Loveland: Where Gore-Tex Meets Good Vibes

A weird day makes for high adventure at Loveland Ski Area.

Hanging on the lift at Loveland with Rudolph.

Hanging on the lift at Loveland with Rudolph.

Over the holidays, I had one of my strangest days on snow, including a cosmic run-in with a Buddhist monk from Fort Collins. This day will also remain, I’m convinced, one of my most memorable days on skis with my daughter. We labeled it an adventure and a success, even if we didn’t rack up the vertical.

We had decided to ski Loveland, where one of my sons was training with the Eldora Mountain Ski Club and my other son was racing. My daughter, Anya, was determined to ski with a stuffed animal. It was late December, so naturally it was Rudolph dressed in a Santa suit. She asked if she could ski sans poles and with Rudolph.

“Sure,” I said. It’ll make you hold your hands out in front, where they belong, I thought. And it was a conversation starter with the lifties.

Good Things Come in Small Packages

Loveland’s layout makes it a unique place to ski. The bulk of the resort, called Loveland Basin, sits on top of I-70, with a nearly two-mile-long tunnel boring through it, some 1,800 feet beneath the mountain’s highest point. Just down the road is Loveland Valley, where beginners learn the ropes while ski racers bash gates. The two areas are connected by an idiosyncratic connector lift that runs near horizontally over Route 6, but it hasn’t operated since 2002.

We stopped by the race, but decided what we really wanted to do was ski.

We stopped by the race, but decided what we really wanted to do was ski.

Instead, after parking at the Basin to drop my younger son off for training, we rode one of the blue shuttle buses that Loveland uses to ferry guests from one area to the other to catch my older son’s GS race.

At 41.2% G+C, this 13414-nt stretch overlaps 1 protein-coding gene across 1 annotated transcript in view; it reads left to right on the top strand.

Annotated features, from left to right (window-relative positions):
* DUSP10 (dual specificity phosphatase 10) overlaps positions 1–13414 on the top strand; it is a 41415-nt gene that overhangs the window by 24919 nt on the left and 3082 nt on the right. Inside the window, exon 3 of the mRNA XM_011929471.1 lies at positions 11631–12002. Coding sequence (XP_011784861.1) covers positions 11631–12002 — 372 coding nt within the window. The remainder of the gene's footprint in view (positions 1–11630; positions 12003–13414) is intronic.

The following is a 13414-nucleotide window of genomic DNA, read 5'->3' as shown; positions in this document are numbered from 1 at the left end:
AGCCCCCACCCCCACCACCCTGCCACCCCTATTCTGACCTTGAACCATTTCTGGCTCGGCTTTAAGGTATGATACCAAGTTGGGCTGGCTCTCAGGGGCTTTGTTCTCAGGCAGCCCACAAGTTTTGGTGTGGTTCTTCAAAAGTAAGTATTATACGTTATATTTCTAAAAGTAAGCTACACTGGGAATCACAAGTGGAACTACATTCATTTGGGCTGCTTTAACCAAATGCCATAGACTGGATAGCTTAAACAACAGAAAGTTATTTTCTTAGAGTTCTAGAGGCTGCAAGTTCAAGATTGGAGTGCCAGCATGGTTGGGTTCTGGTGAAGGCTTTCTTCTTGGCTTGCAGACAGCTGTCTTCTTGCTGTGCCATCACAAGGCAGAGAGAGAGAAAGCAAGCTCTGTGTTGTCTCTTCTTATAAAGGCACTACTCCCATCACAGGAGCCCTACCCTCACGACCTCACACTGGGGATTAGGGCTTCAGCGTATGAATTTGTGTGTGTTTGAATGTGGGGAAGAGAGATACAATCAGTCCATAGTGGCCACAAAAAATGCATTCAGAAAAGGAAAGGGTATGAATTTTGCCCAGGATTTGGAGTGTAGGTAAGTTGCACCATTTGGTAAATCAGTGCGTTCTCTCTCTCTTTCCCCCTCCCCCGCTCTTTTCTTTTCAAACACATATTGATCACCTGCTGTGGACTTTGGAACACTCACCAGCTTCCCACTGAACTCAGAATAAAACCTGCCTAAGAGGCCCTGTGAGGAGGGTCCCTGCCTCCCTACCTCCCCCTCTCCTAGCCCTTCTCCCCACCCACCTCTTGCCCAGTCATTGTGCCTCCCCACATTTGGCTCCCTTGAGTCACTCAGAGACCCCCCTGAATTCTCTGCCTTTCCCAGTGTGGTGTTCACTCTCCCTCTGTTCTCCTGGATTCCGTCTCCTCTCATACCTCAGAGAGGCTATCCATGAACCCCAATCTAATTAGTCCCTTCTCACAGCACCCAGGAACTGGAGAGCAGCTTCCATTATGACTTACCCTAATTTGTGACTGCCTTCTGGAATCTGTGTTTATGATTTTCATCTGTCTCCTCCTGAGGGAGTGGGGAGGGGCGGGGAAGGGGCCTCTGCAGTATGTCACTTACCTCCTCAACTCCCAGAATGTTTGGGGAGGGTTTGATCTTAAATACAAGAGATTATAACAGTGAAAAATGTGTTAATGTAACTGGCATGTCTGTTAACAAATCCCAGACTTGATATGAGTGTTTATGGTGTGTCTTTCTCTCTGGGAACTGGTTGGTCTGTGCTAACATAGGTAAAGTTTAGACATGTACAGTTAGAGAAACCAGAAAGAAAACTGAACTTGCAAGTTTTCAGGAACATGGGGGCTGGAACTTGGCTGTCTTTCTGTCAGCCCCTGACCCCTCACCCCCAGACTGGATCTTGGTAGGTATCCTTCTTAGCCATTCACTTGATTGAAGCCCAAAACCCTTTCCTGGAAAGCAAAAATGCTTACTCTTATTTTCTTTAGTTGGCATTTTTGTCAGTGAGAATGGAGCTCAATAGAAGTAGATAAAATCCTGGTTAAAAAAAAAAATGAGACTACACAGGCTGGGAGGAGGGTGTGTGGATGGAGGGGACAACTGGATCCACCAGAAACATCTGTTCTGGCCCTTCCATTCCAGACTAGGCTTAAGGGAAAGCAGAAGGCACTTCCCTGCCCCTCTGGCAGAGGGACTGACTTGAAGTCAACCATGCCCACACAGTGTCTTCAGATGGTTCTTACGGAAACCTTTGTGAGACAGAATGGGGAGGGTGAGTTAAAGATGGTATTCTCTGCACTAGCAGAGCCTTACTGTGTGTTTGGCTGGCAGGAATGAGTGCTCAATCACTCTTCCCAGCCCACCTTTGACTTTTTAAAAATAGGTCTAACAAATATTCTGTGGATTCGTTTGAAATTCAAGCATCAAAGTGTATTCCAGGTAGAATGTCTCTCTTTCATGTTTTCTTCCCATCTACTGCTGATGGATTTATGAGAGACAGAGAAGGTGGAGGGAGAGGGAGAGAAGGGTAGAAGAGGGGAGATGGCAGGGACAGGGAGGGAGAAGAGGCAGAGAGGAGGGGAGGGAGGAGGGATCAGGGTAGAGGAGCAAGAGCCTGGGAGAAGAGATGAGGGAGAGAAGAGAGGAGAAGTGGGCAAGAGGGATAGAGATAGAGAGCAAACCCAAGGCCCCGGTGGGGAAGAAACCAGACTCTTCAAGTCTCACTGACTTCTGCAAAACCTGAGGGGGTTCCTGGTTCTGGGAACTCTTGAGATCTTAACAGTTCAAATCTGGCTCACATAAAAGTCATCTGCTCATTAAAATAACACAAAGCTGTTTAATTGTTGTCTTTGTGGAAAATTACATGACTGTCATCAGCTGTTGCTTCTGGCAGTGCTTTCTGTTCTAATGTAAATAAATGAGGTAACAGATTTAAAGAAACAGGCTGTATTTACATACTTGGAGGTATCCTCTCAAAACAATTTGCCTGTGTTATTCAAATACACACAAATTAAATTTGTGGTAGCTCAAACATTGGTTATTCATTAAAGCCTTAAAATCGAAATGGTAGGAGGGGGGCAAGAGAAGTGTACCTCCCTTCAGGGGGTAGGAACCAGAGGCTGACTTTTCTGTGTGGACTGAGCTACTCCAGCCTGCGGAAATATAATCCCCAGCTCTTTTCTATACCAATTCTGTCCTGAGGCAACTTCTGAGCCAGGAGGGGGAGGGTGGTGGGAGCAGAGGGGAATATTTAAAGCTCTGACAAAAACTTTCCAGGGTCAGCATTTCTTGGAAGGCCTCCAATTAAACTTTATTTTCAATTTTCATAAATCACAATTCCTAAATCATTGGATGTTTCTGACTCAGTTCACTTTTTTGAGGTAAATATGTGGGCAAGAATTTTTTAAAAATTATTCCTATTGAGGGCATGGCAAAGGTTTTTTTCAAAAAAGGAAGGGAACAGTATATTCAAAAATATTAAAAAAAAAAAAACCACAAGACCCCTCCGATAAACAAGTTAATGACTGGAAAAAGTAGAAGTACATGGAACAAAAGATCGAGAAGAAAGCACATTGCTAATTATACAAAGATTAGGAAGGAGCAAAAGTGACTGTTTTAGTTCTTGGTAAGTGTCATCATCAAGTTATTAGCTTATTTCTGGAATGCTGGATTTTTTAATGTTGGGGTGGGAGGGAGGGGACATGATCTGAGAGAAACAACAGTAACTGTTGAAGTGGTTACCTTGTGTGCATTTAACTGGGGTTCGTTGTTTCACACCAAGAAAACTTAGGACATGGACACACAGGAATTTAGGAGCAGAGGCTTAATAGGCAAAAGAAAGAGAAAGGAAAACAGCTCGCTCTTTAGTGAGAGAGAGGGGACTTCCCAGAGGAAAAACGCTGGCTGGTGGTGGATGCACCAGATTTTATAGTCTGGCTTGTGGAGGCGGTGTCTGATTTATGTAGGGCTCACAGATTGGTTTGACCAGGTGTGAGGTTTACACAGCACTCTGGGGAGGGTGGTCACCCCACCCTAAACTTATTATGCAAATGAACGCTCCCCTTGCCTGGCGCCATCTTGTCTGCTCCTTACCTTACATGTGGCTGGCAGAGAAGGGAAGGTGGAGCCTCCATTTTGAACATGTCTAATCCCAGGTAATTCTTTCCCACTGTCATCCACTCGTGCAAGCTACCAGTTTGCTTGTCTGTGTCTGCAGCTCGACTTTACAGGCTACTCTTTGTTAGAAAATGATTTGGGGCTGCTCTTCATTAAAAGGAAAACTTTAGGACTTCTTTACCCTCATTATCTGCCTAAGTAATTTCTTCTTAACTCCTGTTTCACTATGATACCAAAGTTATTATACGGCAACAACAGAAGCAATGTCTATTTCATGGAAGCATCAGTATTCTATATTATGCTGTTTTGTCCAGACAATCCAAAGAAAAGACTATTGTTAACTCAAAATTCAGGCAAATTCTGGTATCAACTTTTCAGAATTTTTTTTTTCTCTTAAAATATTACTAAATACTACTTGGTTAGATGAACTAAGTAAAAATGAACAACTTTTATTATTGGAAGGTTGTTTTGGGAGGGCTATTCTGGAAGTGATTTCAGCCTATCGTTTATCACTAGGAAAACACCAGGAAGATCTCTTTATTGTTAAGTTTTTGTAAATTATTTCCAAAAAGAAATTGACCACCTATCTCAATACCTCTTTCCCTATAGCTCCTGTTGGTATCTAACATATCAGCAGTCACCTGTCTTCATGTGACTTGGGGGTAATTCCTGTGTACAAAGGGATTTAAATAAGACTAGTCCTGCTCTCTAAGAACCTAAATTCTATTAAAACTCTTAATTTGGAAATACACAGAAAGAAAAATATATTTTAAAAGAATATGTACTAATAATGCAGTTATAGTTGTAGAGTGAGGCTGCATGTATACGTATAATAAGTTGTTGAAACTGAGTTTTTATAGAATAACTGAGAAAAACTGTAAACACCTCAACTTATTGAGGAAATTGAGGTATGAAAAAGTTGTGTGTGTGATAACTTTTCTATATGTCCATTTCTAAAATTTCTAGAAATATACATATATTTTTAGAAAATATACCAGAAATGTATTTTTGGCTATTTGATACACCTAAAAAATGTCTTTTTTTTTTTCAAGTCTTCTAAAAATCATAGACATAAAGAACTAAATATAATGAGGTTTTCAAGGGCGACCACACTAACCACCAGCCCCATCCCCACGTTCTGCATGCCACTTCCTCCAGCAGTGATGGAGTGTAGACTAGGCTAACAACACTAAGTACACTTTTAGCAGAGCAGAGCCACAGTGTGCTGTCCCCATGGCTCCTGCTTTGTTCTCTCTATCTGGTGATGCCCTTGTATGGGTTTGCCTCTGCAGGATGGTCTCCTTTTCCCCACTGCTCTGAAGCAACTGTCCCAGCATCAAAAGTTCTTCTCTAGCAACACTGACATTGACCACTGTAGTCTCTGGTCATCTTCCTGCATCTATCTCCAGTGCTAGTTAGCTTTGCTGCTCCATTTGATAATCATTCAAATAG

My daughter, at 10, is still young enough to think bus rides are part of the adventure. We took a lap, skiing through fresh powder, and watched four and a half seconds of my son’s ski race.

“What are you guys doing here?” he asked at the bottom, with little enthusiasm. Seriously, no appreciation for the effort.

Time to Ski

That was the moment we decided spectating was for the birds. We needed to ski. We took the blue bus back to the Basin and took the resort’s new #2 Lift to the Ptarmigan Lift (Anya called it “Parmesan”).

Laid out in front of us was a horseshoe of  high alpine terrain stretching to the Continental Divide. Under bluebird skies, we skied Bennett’s Bowl, Rudolph leading the way and fresh snow burying us to our boot tops.

Skiing sans poles, with Rudolph.

Skiing sans poles, with Rudolph.

From there, we made our way over to Chair 4 and gawked at the rocky chutes that spill off the top of the ridge. We planned to come back another day (maybe with ski poles) and ride the snowcat that now accesses that badass terrain.

We skied another steep run, finding pockets of untracked, continuing to migrate northeast to Chair 8. We were sitting on the lift discussing how comfy the seat pads were and how unusual it is that there are no safety bars on the lifts at Loveland, when the chair creaked to a stop. The sun was out, but it was chilly and the wind was nipping at our cheeks.

Frozen in Time

We waited. And waited. The lift started. Then it stopped again. For the next half an hour, we sat swinging in the breeze, playing Name that Tune (mostly Christmas tunes), I Spy with My Little Eye, and 20 Questions. We shifted from one cold butt cheek to the next. I explained how ski patrol rescues skiers stuck on chairlifts, all the while hoping that would not be part of our adventure.